Trauma, PTSD and General Anxiety after the Astroworld Festival Tragedy

On Nov. 5, 2021, during the first evening of what was supposed to be a multi-day music festival at NRG Park in Houston, a deadly stampede unfolded, ultimately killing ten concertgoers—most of them in their teens and early twenties. According to estimates by the Houston Police Department, nearly 55,000 people were in attendance during the chaotic and traumatizing event. Even more, countless members of the Greater Houston community have experienced shock and devastation from the news.

“When tragedies such as this occur, many people tend to experience lasting mental health effects, even if they were not at the actual event,” said Mariam Wahby, PhD, LMFT-S, an Education Specialist with Behavioral Health Services at Memorial Hermann Health System. “And, in a world where social media footage is easily accessible and often uncensored, viewing these upsetting moments after the fact can lead to secondary trauma, which can have a real and negative impact on a person’s mental health.”

Wahby added that it is completely normal for individuals who were in attendance, as well as others deeply affected by the tragedy, to experience feelings of anxiety, trauma-related mental health issues, symptoms of depression, and in some cases, even post-traumatic stress disorder (PTSD) both now and in the coming weeks.

“I think a lot of people, especially teens and young adults, are really struggling right now,” Wahby said. “This age group was especially hard-hit with mental health struggles related to the pandemic, and I think for many, this festival represented ‘normal’ life again. For it to end so tragically may compound issues that were already under the surface.”

Wahby added that often, people with overwhelming feelings of worry or anxiety related to a trauma such as this will start to withdraw and avoid social situations. She said that it is important to attempt to resist isolation and instead surround yourself with people you trust.

“Whether you are just talking or hanging out, we really encourage people to maintain a sense of normalcy and not focus only on dark thoughts associated with the event,” Wahby said. “You should still talk about your feelings as much as you can with people you trust, be it a parent or grandparent, counselors or even friends. Talking about it and working through it is so critical, while being alone with your thoughts can be a very scary place and ultimately, not healthy.”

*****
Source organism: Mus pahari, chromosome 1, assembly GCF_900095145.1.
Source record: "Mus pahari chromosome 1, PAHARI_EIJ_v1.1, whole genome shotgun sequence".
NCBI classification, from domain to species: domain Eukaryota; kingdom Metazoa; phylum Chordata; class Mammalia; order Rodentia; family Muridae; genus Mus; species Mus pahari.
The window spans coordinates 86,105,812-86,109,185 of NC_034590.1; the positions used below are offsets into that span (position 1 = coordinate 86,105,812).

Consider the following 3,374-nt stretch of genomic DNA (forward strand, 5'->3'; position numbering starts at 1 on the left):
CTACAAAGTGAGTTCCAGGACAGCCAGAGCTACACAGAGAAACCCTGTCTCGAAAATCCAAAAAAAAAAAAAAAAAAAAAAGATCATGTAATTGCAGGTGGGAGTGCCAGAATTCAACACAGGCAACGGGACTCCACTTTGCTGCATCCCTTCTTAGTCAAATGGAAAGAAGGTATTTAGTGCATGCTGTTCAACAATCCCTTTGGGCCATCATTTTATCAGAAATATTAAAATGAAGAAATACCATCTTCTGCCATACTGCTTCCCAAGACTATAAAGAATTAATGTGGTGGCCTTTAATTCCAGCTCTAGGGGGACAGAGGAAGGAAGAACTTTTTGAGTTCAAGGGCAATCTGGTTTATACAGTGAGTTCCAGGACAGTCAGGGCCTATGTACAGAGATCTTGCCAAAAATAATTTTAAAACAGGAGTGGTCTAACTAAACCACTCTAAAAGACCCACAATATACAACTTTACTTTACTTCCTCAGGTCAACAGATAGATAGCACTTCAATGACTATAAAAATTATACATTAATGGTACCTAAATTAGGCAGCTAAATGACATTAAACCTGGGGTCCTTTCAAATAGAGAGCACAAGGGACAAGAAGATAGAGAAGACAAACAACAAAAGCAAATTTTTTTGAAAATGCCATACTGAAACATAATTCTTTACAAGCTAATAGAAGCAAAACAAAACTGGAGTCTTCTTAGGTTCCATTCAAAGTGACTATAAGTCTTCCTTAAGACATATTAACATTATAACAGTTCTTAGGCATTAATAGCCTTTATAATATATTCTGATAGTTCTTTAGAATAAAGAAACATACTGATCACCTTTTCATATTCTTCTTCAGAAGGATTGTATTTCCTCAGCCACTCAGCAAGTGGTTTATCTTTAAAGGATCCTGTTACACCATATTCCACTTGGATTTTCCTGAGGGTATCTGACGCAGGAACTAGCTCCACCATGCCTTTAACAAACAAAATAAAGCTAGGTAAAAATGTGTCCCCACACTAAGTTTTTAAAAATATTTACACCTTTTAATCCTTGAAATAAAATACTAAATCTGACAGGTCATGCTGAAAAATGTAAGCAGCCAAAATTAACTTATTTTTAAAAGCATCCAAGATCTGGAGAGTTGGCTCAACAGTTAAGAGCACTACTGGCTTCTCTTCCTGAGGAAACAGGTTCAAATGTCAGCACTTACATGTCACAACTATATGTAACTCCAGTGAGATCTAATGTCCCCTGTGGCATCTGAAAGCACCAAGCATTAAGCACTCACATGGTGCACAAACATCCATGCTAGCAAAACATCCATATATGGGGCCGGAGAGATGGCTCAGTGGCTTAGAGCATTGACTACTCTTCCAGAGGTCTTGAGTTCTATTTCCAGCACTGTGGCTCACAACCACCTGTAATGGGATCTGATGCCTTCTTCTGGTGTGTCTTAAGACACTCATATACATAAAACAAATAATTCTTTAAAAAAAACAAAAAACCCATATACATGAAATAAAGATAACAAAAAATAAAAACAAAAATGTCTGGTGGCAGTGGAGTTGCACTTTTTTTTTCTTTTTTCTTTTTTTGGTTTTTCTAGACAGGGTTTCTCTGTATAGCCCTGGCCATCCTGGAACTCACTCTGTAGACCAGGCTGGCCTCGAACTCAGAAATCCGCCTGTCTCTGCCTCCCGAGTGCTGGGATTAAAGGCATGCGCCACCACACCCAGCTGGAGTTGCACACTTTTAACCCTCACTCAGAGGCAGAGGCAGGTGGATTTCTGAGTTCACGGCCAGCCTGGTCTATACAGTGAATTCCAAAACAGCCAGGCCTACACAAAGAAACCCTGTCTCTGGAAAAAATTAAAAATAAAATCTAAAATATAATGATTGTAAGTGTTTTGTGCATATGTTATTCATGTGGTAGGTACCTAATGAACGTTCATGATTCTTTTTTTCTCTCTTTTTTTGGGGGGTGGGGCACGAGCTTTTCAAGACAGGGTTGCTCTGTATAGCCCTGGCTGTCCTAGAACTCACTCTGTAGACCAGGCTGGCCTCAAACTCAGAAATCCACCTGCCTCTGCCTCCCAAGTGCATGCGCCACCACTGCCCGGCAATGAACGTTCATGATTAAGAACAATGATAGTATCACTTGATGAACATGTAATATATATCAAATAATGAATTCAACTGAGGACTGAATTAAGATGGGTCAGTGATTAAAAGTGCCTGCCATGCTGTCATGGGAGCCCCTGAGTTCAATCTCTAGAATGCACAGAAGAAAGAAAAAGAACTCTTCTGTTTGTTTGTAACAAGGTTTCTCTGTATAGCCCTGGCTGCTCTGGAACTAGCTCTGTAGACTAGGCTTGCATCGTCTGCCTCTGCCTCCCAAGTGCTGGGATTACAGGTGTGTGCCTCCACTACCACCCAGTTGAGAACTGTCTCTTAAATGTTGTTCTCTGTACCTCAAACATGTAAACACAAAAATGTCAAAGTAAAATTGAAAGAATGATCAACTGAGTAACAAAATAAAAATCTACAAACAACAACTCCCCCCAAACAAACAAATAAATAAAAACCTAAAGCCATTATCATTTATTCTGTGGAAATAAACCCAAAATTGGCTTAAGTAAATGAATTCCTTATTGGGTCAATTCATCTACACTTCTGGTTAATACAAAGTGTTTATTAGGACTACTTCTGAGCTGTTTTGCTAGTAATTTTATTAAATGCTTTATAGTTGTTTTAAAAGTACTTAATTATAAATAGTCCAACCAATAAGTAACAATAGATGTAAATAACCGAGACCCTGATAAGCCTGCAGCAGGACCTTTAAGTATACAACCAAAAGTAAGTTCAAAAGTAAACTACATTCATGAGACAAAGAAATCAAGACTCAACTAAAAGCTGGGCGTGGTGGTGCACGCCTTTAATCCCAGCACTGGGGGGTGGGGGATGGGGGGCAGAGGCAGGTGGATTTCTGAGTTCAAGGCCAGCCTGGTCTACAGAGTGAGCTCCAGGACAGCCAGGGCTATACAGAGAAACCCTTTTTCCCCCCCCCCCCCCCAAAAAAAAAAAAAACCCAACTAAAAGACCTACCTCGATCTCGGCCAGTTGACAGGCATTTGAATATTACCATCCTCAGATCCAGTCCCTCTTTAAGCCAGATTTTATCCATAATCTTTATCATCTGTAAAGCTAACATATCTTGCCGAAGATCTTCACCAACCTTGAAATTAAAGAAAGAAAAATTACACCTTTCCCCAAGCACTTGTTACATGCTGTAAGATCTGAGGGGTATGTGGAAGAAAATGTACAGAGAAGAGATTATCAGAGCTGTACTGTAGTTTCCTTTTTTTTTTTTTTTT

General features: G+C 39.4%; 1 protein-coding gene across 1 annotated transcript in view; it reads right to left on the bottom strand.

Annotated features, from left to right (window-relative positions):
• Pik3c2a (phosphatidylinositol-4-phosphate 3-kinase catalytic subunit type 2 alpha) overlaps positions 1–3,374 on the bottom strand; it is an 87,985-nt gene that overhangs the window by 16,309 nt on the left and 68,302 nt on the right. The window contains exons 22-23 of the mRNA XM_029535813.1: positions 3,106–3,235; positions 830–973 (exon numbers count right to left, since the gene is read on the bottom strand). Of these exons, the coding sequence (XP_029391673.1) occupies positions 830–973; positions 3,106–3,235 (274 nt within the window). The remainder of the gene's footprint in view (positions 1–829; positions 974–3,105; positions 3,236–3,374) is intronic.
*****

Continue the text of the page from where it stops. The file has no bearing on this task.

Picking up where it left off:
Wahby added that many people may find their sleep disrupted after a tragedy such as this, and she encouraged healthy sleep habits, which support overall health and especially mental health.

“Turn screens off at a certain time and try to keep a healthy sleep routine by going to bed at the same time each night,” Wahby said. “I would also encourage you to get some sun each day, which helps with mood, especially now that it gets darker earlier, which can cause people to experience feeling down or withdrawn. Seasonal effective disorder is something that should not be ignored, and pairing that with a trauma can be very difficult for some.” 

Wahby reiterated the importance of continuing to live one’s life to the best of their ability in the aftermath of a traumatic event while also working to take care of your mental health and work through the trauma.

“It’s so important for people to go out and do the things that make you happy so you are not solely focused on what happened,” Wahby said. “I also strongly encourage anyone who is struggling to seek out professional help. Being out in the sun and doing the things you love can only go so far. If you cannot focus on school or work or you can’t go to sleep or think about anything but this tragic event, please make an appointment with a counselor or psychologist who can guide you through recovery every step of the way.”

To access mental health services during non-traditional hours or for those in need of a same-day appointment, Memorial Hermann’s Mental Health Crisis Clinics can provide immediate, on-site intervention and counseling.

“Getting help when needed, talking about what you’re feeling and going through, and doing the things you love will help you cope, but it may not be easy or quick,” Wahby said. “The most important thing is to acknowledge that this is traumatizing and to understand that it is 100 percent OK to ask for help.”  

Leave a Reply

Your email address will not be published.

Ali Vise